Rest also helps us to disengage from social or work related stressors—if you can keep away from social media, that is.


Let’s say that the low cortisol level is not caused by poor adrenal gland function. In this case, rest still allows the precursors and cofactors needed for cortisol synthesis time to elevate. This means the biochemical pathway responsible for providing cortisol can restore some functionality.


Research has trickled out over the past few decades pointing to the fact that cortisol can be low without a standard medical diagnosis. One study examined chronic fatigue syndrome patients. The researchers showed that 20-25% of these patients had low cortisol levels 7.


Studies have shown that a high or low cortisol response to a stressful situation leads to more negative emotions. The researchers found a moderate response to be best 8.


Low and high cortisol levels have both been linked to negative behavioral changes in youths 9.


Exercise—When to Throw in the Towel

Some people with low cortisol levels tend to use lots of stimulants, like caffeine, as well as high intensity exercise. This is sometimes an unconscious effort to bolster a low cortisol level.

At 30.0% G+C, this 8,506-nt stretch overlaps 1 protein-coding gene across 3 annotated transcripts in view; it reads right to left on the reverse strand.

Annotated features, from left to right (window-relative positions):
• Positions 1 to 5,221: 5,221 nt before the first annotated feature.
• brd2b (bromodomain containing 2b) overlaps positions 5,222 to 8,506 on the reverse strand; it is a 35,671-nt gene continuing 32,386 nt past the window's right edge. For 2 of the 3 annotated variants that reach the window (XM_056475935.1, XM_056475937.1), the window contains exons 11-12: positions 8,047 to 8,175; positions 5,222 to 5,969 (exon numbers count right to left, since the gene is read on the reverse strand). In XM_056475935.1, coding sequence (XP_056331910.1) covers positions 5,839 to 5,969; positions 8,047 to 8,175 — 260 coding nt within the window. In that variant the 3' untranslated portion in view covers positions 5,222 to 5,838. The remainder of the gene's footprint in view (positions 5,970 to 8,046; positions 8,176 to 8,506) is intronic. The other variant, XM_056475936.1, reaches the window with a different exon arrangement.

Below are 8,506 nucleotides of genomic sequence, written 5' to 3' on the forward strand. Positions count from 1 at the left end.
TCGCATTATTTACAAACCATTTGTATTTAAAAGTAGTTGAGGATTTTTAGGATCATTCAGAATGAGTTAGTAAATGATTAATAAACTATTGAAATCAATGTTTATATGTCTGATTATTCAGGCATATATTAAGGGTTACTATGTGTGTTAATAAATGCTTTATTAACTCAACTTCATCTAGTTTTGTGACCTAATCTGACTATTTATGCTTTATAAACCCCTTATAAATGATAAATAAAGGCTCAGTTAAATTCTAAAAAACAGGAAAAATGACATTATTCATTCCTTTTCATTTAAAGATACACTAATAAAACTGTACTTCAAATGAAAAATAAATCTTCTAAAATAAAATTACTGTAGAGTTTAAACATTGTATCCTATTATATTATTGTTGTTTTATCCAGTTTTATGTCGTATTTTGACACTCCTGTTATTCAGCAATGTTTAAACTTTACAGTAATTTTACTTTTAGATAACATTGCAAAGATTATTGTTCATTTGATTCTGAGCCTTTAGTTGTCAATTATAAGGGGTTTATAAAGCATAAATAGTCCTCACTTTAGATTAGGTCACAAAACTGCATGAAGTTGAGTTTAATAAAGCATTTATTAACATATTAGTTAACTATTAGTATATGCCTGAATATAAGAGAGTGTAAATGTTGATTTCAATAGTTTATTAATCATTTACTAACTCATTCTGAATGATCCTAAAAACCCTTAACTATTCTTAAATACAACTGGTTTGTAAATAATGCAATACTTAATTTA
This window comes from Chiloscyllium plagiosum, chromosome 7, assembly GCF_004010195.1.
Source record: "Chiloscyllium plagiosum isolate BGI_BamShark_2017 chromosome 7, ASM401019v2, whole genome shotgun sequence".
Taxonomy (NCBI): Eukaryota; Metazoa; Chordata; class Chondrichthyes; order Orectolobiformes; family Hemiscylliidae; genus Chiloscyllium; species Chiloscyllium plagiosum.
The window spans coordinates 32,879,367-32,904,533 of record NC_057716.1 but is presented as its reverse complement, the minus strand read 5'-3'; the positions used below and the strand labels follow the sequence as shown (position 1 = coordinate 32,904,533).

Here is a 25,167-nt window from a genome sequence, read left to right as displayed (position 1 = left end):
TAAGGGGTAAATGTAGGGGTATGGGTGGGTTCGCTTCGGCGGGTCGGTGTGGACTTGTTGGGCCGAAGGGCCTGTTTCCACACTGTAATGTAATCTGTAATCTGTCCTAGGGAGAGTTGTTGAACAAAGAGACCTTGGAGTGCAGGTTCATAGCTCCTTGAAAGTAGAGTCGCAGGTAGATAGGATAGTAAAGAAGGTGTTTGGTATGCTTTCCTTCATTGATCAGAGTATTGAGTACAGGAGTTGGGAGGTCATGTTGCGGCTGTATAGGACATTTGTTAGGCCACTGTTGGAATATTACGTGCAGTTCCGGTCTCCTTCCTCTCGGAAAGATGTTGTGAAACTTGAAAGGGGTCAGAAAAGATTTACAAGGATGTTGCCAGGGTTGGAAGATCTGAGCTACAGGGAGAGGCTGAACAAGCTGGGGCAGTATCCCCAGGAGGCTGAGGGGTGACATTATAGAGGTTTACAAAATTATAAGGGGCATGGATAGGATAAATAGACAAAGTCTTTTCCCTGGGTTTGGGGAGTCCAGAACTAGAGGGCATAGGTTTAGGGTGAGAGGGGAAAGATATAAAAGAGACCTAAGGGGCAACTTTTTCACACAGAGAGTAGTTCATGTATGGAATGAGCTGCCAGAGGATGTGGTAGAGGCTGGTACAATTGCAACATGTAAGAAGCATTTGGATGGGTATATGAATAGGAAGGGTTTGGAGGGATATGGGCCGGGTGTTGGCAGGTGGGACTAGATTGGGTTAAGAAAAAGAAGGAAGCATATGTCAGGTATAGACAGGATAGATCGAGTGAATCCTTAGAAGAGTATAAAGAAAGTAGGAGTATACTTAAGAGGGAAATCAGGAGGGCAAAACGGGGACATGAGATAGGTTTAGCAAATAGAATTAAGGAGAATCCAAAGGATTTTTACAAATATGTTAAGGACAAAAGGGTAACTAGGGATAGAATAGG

And they might feel great when they finish training. But at what cost?




It’s like trying to squeeze moisture out of a dry sponge. Unfortunately, this is where the gung-ho method can and does backfire.


With this approach, eventually the cortisol response becomes even more blunted. In time, your response to caffeine diminishes as well. This is when some increase their caffeine intake even more.


Sound like someone you know?


There is a time when we have to say an emphatic “NO” to exercise of any kind. This is when you are desperately exhausted to the point that cannot even think clearly (no joke).


Only you can know if this is you.


However, if you do suffer with exhaustion or chronic fatigue and feel like you have a little gas in the tank, you may like to try gentle aerobic exercise for 10-20 minutes. It’s ideal if you can keep your heart rate below 50% VO2. Walking is usually a great place to start.


Low-intensity resistance exercise or weight-lifting can also be undertaken. For those who are fatigued, it is best to stick to around the 6-10 repetitions mark. Start with light weights, and short sessions to begin.


Take as much time as you need to recover between sets. Even if it’s 5 minutes. And remember, the larger the muscle group, like back and legs, the more demanding the exercise will be.


Low repetition weight bearing exercise relies more on the phosphocreatine energy system. This puts less demand on the mitochondria, the energy powerhouse of the cell.


This is helpful if you are chronically fatigued, as mitochondrial function can often be poor.